Stotts went online to register her dog and bought gear like a vest as many do. So did Hood for his previous dog Millie. Since then, Hood received a professionally trained dog through Heartland Canines. He now thinks fake service dog certifications are a bad idea. Hood said, “I think those sites should have to be shut down.”
We found that it’s pretty easy to get documentation that says you have a service dog. You can get identifications and certificates online. In fact one website lets you print them for free. You can also buy certifications for emotional support animals online complete with a therapist reference letter, But any animal can be labeled an emotional support animal, and there’s no certification needed. Emotional support animals nor their owners are protected by ADA laws.
Joplin resident Ashley Smith watched Franks’ training a dog at the mall. She shared a story about someone faking a service dog. “I actually witnessed that one time. Someone told me they got it online. I think that’s wrong. Some people do need service dogs. But how can you tell.”
Franks can tell since he trains service dogs. As he was leaving a lesson at the mall, Stotts dog pulled on it’s leash moving toward his dog. Franks said that’s the core problem with untrained dogs in public places. “The other dog wants to come over and greet the other dog. Sometimes it starts barking. Sometimes they become aggressive and attack the true service dogs.”
Tim Wallander’s service dog, Abby, alerts him for his diabetes. She has been attacked by other dogs that lack training. Wallander explained, “It was kind of frightening really cause I didn’t know what to do. It happened so fast. The other dog barked and lunged and growled at my dog.”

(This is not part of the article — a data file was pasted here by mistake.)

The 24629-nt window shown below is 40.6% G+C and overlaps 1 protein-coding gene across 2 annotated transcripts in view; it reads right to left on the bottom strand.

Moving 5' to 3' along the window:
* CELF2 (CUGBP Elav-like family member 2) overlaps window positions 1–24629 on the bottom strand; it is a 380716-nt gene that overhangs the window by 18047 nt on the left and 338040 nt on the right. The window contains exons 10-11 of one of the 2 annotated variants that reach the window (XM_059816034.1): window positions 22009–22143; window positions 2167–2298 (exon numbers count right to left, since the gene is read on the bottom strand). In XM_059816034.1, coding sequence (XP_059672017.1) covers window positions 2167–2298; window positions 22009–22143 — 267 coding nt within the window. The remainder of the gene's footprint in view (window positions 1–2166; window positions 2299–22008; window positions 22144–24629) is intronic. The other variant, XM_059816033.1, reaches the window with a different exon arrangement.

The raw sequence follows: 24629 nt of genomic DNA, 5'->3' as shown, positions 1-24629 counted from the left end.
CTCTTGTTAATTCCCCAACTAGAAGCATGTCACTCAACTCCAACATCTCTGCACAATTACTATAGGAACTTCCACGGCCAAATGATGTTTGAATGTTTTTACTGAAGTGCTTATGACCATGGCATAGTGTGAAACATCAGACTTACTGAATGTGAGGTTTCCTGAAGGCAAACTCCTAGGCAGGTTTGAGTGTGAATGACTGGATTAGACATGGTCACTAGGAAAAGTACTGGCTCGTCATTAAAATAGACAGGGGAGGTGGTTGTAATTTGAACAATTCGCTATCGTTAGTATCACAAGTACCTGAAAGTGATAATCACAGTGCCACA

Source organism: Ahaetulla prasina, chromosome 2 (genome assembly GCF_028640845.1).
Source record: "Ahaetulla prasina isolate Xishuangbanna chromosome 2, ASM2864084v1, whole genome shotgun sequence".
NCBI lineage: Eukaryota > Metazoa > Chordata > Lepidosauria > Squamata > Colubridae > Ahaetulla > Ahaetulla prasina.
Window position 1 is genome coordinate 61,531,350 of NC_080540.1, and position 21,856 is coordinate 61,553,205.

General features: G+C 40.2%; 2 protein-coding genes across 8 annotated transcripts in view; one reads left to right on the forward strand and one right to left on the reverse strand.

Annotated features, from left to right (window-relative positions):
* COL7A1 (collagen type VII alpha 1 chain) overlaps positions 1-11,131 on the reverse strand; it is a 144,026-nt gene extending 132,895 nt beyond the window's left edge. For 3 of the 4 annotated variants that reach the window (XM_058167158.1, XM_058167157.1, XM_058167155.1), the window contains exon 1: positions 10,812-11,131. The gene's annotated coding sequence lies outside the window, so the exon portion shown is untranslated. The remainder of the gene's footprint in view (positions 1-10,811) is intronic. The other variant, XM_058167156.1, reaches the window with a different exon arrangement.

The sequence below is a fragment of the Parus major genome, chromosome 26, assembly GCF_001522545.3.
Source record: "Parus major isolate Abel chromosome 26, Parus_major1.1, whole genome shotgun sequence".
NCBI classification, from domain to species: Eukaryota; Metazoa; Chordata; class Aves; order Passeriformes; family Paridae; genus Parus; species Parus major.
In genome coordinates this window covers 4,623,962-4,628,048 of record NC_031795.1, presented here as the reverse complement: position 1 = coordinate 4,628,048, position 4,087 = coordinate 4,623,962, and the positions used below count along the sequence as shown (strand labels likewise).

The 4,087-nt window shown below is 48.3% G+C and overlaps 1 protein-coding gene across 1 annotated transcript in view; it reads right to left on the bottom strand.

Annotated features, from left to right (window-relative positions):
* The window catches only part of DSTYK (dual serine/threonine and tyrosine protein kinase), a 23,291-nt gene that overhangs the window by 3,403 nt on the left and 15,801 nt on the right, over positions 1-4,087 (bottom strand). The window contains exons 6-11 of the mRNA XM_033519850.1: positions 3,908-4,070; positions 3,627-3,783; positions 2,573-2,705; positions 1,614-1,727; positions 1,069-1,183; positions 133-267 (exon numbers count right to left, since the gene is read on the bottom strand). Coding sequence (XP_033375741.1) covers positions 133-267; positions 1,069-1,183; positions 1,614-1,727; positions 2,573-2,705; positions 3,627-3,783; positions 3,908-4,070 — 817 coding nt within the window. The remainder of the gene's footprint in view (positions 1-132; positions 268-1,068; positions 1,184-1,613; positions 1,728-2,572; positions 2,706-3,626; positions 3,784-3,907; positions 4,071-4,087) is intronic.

Franks said posers are breaking the law. “If you claim to have a disability to have the benefits of those that have a disability you’re actually violating the law.”
At Northpark Mall where Franks trains service dogs like Bear, some food court visitors said they are open to service animals but not simply pets in public places. Neshea Lane from Carthage said, “I don’t think that should be allowed. I know there was a lady in Walmart a couple months ago and I don’t think it was a service dog. And my daughter wanted to pet it and it snipped at her. Your pets are not meant to come in stores with you.”
Pet owners like Stotts want the ADA rules to change for emotional support animals. Some agree with her.
Casey Bacal from Neosho said, “A lot of people use them for depression, anxiety stuff like that. If they need it, it’s whatever. Doesn’t bother me any.”
Fredy Garibay of Joplin agreed. He said, “As long as they’re well behaved and stuff, I don’t see a problem with it.”
But others don’t agree just any animal should be in public.
Brad Laird said, “That might be opening up, you know, a door. Let’s say someone has a dog that doesn’t have really good manners and its jumping all over and barking in the restaurant. I don’t think that would be appropriate.”
Nancie Brunk from Texas who had stopped at Moe’s said, “Food places don’t seem the proper place for someone else’s pets, that’s all.”
Even though emotional support animals aren’t allowed in public places under ADA, Stotts was not asked to leave the mall. She said, “It depends on people who are working. Some are, ‘Oh, he’s technically not a service animal so he can’t be here. Other people are ‘Ok, that’s fine.We’re not gonna bother you. He’s good.”
But Hood and Wallander believe that can put their dogs, that are trained at a cost of fifteen to twenty thousand dollars, at risk. Hood worried about dogs in public, “If I’m in there, you could have my dog get hurt. Even if that doesn’t happen, it still lowers public perception for those of us that are honest.”
Many believe there should be a national certification program with specific training requirements. And last session, Missouri house members passed a bill to criminalize using fake service dogs but it didn’t make it through the senate. The sponsor will try again this year.
There’s no official registry for service dogs so enforcing ADA rules is difficult because merchants can’t ask for proof of an animals’ training.